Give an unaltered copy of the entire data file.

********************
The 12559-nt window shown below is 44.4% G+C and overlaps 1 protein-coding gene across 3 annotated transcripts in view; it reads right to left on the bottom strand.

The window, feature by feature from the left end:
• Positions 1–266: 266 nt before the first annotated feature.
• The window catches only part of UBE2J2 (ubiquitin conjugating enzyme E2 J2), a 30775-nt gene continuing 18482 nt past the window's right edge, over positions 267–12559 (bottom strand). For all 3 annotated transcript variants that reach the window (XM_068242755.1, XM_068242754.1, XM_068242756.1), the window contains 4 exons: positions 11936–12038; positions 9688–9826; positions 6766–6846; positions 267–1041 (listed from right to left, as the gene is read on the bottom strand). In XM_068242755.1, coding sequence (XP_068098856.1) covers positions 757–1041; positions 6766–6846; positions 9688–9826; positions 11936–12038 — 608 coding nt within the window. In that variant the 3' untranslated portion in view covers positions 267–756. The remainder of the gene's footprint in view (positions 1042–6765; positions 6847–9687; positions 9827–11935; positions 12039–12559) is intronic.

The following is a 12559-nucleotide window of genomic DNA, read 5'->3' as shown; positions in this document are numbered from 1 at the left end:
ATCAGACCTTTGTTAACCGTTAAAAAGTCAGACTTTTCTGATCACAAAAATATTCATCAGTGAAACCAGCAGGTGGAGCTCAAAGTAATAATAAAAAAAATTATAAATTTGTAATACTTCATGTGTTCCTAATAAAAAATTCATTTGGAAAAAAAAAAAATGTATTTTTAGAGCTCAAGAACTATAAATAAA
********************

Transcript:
The 12559-nt window shown below is 44.4% G+C and overlaps 1 protein-coding gene across 3 annotated transcripts in view; it reads right to left on the bottom strand.

The window, feature by feature from the left end:
• Positions 1–266: 266 nt before the first annotated feature.
• The window catches only part of UBE2J2 (ubiquitin conjugating enzyme E2 J2), a 30775-nt gene continuing 18482 nt past the window's right edge, over positions 267–12559 (bottom strand). For all 3 annotated transcript variants that reach the window (XM_068242755.1, XM_068242754.1, XM_068242756.1), the window contains 4 exons: positions 11936–12038; positions 9688–9826; positions 6766–6846; positions 267–1041 (listed from right to left, as the gene is read on the bottom strand). In XM_068242755.1, coding sequence (XP_068098856.1) covers positions 757–1041; positions 6766–6846; positions 9688–9826; positions 11936–12038 — 608 coding nt within the window. In that variant the 3' untranslated portion in view covers positions 267–756. The remainder of the gene's footprint in view (positions 1042–6765; positions 6847–9687; positions 9827–11935; positions 12039–12559) is intronic.

The following is a 12559-nucleotide window of genomic DNA, read 5'->3' as shown; positions in this document are numbered from 1 at the left end:
ATCAGACCTTTGTTAACCGTTAAAAAGTCAGACTTTTCTGATCACAAAAATATTCATCAGTGAAACCAGCAGGTGGAGCTCAAAGTAATAATAAAAAAAATTATAAATTTGTAATACTTCATGTGTTCCTAATAAAAAATTCATTTGGAAAAAAAAAAAATGTATTTTTAGAGCTCAAGAACTATAAATAAA